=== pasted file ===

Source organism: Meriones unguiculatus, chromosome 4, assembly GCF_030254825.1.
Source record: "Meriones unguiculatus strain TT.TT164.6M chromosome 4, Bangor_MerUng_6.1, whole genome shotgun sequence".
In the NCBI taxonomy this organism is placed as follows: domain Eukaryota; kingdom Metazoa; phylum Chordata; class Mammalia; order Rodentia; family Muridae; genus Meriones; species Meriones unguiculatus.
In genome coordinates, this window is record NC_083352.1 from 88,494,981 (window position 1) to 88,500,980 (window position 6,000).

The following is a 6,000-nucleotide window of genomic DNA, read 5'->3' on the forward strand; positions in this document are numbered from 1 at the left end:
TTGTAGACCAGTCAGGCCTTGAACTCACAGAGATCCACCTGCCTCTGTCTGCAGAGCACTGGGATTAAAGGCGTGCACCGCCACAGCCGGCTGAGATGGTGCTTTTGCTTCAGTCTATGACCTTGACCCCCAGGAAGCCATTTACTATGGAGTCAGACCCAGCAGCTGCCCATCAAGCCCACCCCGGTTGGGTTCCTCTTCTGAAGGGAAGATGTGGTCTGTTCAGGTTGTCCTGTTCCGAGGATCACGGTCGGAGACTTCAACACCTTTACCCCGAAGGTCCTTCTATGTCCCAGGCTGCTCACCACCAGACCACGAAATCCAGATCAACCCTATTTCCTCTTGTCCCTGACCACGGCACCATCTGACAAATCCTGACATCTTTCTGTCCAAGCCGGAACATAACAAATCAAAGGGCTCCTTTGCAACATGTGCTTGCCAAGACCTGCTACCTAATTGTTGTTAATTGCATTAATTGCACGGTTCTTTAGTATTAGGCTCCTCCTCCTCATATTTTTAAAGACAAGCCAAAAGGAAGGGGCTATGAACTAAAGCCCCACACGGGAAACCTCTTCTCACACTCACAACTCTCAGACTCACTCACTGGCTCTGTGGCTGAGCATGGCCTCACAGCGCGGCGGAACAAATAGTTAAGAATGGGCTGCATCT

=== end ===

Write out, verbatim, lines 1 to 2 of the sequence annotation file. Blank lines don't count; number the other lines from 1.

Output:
Source organism: Meriones unguiculatus, chromosome 4, assembly GCF_030254825.1.
Source record: "Meriones unguiculatus strain TT.TT164.6M chromosome 4, Bangor_MerUng_6.1, whole genome shotgun sequence".